The year of 2012 is most definitely a good year for doom. After Paradise Lost’s Tragic Idol, and Candlemass‘ (allegedly) final release Psalms for the Dead, another legend of this genre, UK’s My Dying Bride are back with their eleventh studio effort: A Map Of All Our Failures.
After hearing the first single, “Kneel ’till Doomsday,” I have been eagerly waiting to hear what this record would throw upon us. And the result is definitely more than satisfactory. The album kicks off with the aforementioned song, an amazing combination of doom metal, enchanting violin melodies in a recognizable Bride manner, and an outstanding black metal finish. Aside from the shortest track, the 5-minute “The Poorest Waltz,” all of the tracks are 7 or more minutes packed with heavy riffs, dual guitar melodies and Aaron Stainthorpe‘s theatrical vocals.
Violins are present as well, but maybe a bit less than I would have expected. Besides the doom compositions in the vein of the 90’s, there are a few black and death metal outbreaks, perfectly woven into the whole song structure, as for example in the opening track or in “A Tapestry Scorned.” Of course typical doom songs, a legacy of Black Sabbath, are here as well, like the depressive “The Poorest Waltz.” “Like a Perpetual Funeral” is another jewel out of this record, where Stainthorpe’s dramatic vocals and the crushing guitar riffs paint the impression of an actual funeral. Some other fine examples of this band’s uncanny taste for the dramatic and gloomy compositions include “Within the Presence of Absence,” “Hail Odysseus,” and the devastating title track, where Aaron Stainthorpe‘s poetic vocals yet again take the main stage. The last song, “Abandoned as Christ,” a sorrowful epitaph for A Map of All Our Failures, is one of the heaviest tracks to swallow and a perfect ending to the record.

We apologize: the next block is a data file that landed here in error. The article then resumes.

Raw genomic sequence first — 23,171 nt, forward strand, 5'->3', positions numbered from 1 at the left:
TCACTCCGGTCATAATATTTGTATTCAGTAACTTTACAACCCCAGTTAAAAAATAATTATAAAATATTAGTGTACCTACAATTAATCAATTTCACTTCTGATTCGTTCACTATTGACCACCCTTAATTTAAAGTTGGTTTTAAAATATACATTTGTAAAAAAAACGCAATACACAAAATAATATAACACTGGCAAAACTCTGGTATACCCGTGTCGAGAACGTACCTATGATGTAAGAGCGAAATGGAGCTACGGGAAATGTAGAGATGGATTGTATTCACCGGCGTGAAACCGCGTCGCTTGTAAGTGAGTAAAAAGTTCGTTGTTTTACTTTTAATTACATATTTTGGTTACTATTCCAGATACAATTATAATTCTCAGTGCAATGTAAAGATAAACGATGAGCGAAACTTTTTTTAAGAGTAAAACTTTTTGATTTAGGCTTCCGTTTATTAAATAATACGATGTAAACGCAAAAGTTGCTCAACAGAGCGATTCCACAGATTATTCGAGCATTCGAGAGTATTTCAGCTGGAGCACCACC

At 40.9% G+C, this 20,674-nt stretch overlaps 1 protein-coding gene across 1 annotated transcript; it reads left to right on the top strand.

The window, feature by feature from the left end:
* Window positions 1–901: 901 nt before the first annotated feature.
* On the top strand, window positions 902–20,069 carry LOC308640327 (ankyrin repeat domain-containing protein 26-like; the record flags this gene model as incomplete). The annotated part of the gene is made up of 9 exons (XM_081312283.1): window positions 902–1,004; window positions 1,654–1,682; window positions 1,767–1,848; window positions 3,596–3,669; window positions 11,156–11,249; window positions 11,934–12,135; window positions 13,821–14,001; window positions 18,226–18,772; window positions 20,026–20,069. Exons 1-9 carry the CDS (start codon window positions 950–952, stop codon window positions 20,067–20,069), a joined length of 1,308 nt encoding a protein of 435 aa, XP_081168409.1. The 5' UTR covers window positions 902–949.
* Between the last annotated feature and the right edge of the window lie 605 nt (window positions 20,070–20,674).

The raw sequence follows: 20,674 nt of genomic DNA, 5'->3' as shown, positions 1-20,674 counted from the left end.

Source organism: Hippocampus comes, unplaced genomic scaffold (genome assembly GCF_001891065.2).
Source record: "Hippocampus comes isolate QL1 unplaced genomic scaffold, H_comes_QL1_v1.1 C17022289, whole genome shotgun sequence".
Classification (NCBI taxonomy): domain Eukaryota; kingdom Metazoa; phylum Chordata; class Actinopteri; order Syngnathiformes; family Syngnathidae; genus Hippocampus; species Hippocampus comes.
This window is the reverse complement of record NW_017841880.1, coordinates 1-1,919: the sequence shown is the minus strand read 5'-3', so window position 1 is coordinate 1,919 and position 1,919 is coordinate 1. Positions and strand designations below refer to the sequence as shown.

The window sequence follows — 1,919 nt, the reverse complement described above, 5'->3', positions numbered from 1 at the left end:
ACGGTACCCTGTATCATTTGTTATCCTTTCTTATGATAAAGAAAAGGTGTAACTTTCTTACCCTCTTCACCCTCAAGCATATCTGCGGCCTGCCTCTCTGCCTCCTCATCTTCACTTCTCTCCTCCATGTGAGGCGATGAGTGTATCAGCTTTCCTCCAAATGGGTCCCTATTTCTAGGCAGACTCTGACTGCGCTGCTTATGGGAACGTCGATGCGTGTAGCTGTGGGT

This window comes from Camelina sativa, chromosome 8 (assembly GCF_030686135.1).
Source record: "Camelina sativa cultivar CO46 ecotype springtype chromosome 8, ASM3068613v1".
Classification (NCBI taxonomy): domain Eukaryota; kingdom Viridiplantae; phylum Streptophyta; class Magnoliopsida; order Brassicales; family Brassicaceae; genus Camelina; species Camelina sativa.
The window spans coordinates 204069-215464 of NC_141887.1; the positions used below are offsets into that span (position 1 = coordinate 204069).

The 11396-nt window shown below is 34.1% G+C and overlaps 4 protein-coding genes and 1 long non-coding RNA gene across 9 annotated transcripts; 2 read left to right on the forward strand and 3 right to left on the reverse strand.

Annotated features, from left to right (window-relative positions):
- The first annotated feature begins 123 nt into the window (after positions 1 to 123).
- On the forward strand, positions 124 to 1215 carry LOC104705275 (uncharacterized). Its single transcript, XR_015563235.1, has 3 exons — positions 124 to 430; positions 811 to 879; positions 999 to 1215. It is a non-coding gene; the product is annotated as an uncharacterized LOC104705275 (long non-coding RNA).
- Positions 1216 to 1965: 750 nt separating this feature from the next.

The drum-works on this album are also particularly interesting, and if you were by any chance expecting dull, down-tempo drumming you are mistaken, for the amazing drum compositions keep you on the edge of your seat for the entire duration of the record. The guitars are top-notch as well, beautiful yet heartrendering twin guitar melodies sound like lamentations accompanying the sorrowful lyrical themes. The production of this record is also worth the praise, as it is obscure enough to accompany the songs’ mood, but not at the cost of sound clarity. It actually reminds, in the best possible way, of the 90’s and the golden age of doom and gothic metal classics.
In conclusion, the album is everything you’ve probably expected and even more. Those who have never heard of My Dying Bride might find this release to be their threshold to this melancholic, but rather poetic style of heavy music. The new album, as guitarist Andrew Craighan sums it best, is “a controlled demolition of all your hopes,” that will leave no fan of My Dying Bride or doom metal dissapointed.